Apple’s birth certificate and other official documents issued by the government of Thailand indicate that she is male. But from the time of her earliest memories growing up in central Thailand Apple has always known that she is female. Though her parents at first thought it was a phase and that Apple would identify as male as she got older, they eventually came to accept that Apple is female in her heart and soul; and they have worked hard to ensure that she was accepted for who she is by others in their extended family and by their local community.
Financial exclusion: My ID card still says “Mister,” but I’m a “Miss”
As a young adult, Apple underwent sex reassignment surgery and now her female body conforms with her gender identity as a woman. Apple is very happy about this, but says that this has not solved the many challenges she faces as she bravely engages with society around her. Those challenges really began with the bullying she experienced in secondary school, and the stigma and discrimination she experienced from her school’s administration and some teachers – challenges so great that Apple left high school before getting her diploma.
Nonetheless, Apple is clever and remains determined to succeed. But when asked to name the biggest challenge confronting her, she does not hesitate to name the inability under existing national law to change her gender on government-issued documents: “The main problem is my personal title. When I have to deal with bank officers, they usually have a problem with my ID card because it still says ‘Mister.’ The photo is an old one [taken before her surgery]. They usually feel suspicious and must investigate more.”
Exclusion is costly
When transgender people like Apple access bank services, their ID cards that show their gender-at-birth present a problem, and the services they seek are very often delayed or denied.
Such reduced access to banking services is an example of the economic exclusion and loss of economic opportunities of lesbian, gay, bisexual, transgender, and intersex (LGBTI) people. This kind of exclusion of LGBTI people carries costs to the individuals concerned, and almost certainly carries costs to a country’s economy and society as a whole.
Filling the LGBTI data gap
Understanding the ways in which LGBTI people are excluded from markets, services, and spaces will help governments, academics, and civil society organizations to develop feasible solutions to be more inclusive.
But, in many countries, no, or very limited, LGBTI-specific data exists.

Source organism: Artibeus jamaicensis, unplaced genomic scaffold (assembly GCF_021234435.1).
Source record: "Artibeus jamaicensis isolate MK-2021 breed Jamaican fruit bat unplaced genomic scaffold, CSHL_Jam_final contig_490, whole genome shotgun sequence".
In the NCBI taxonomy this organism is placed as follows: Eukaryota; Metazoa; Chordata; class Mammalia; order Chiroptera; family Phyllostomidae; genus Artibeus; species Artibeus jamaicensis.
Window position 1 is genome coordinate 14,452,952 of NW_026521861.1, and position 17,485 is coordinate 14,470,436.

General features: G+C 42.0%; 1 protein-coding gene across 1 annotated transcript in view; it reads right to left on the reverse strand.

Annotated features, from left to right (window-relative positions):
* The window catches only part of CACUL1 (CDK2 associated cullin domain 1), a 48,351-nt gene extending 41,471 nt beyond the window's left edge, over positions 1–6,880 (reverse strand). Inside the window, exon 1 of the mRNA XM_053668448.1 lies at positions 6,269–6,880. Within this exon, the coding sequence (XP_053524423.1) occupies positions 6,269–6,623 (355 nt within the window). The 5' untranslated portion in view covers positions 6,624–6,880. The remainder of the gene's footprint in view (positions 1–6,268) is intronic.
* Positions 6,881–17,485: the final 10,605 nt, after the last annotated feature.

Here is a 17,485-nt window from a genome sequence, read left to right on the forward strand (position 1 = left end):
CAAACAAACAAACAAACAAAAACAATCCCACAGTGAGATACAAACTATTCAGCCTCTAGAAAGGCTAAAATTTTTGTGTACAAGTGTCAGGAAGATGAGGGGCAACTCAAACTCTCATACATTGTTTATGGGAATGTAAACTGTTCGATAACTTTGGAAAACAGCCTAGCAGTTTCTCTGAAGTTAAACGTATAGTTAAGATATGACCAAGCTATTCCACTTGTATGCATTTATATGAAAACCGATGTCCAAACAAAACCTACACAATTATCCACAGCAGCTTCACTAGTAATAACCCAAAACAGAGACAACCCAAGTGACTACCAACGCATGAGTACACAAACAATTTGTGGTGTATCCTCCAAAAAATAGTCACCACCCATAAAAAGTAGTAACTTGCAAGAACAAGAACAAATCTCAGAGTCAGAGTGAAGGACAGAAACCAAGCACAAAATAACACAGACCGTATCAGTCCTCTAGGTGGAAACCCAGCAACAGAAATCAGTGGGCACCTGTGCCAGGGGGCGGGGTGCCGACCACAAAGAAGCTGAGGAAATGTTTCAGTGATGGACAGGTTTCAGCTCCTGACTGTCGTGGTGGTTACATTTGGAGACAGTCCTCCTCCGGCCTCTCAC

We at the World Bank can play a key role in filling the gap. Through research, generation of data, and analysis, we are expanding the evidence base on the links between LGBTI exclusion and development as we work to build inclusive, resilient, and sustainable cities and communities for all.
In the last two years, two unprecedented data collection projects in Thailand and the Western Balkans surveyed over 5,500 LGBTI people.
In March 2018, the World Bank released a groundbreaking research report, Economic Inclusion of LGBTI Groups in Thailand, which documents for the first time the discrimination and exclusion that Thai LGBTI people experience in many aspects of life – education, employment, health and life insurance markets, housing markets, as well as financial markets – the first such study globally that is grounded in statistically significant evidence for both LGBTI and non-LGBTI groups.
The research found that there is widespread discrimination against LGBTI people in the labor markets. For instance, three-quarters of transgender people, half of gay males, and two-thirds of lesbian respondents said their job applications were refused because of their sexual orientation or gender identity (SOGI).
A study focusing on the Western Balkans will be forthcoming soon.
Initiatives like these help Bank operational teams, client countries, civil society partners, and others understand what it takes to design effective solutions to the social inclusion challenges faced by LGBTI people worldwide, especially the poor and vulnerable.
The foundation for shared prosperity
As President Kim says in his IDAHOT 2018 message to staff and external partners, “No country, community, or economy can achieve its full potential – or meet the challenges of the 21st century – without the full and equal participation of all its people.”
His words, in fact, speak directly to Apple, and the many people like her all around the world – making sure the excluded people like Apple are at the center of the World Bank’s efforts to reach its twin goals of reducing poverty and increasing shared prosperity.